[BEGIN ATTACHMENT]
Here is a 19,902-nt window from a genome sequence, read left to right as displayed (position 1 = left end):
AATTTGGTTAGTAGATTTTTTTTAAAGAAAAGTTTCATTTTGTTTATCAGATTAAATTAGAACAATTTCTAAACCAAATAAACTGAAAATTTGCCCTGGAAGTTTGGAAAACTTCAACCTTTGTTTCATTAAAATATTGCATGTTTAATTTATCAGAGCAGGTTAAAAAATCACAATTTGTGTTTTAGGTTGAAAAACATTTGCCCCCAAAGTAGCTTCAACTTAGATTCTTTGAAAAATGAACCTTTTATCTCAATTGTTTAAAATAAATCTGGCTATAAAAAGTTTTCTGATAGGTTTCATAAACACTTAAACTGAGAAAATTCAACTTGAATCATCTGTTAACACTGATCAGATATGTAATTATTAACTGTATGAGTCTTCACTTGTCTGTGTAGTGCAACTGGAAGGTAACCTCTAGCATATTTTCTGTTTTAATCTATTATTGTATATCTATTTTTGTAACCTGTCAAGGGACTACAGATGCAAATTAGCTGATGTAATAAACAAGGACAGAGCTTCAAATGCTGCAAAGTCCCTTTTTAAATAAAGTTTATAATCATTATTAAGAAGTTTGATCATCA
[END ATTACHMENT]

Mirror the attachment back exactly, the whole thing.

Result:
Here is a 19,902-nt window from a genome sequence, read left to right as displayed (position 1 = left end):
AATTTGGTTAGTAGATTTTTTTTAAAGAAAAGTTTCATTTTGTTTATCAGATTAAATTAGAACAATTTCTAAACCAAATAAACTGAAAATTTGCCCTGGAAGTTTGGAAAACTTCAACCTTTGTTTCATTAAAATATTGCATGTTTAATTTATCAGAGCAGGTTAAAAAATCACAATTTGTGTTTTAGGTTGAAAAACATTTGCCCCCAAAGTAGCTTCAACTTAGATTCTTTGAAAAATGAACCTTTTATCTCAATTGTTTAAAATAAATCTGGCTATAAAAAGTTTTCTGATAGGTTTCATAAACACTTAAACTGAGAAAATTCAACTTGAATCATCTGTTAACACTGATCAGATATGTAATTATTAACTGTATGAGTCTTCACTTGTCTGTGTAGTGCAACTGGAAGGTAACCTCTAGCATATTTTCTGTTTTAATCTATTATTGTATATCTATTTTTGTAACCTGTCAAGGGACTACAGATGCAAATTAGCTGATGTAATAAACAAGGACAGAGCTTCAAATGCTGCAAAGTCCCTTTTTAAATAAAGTTTATAATCATTATTAAGAAGTTTGATCATCA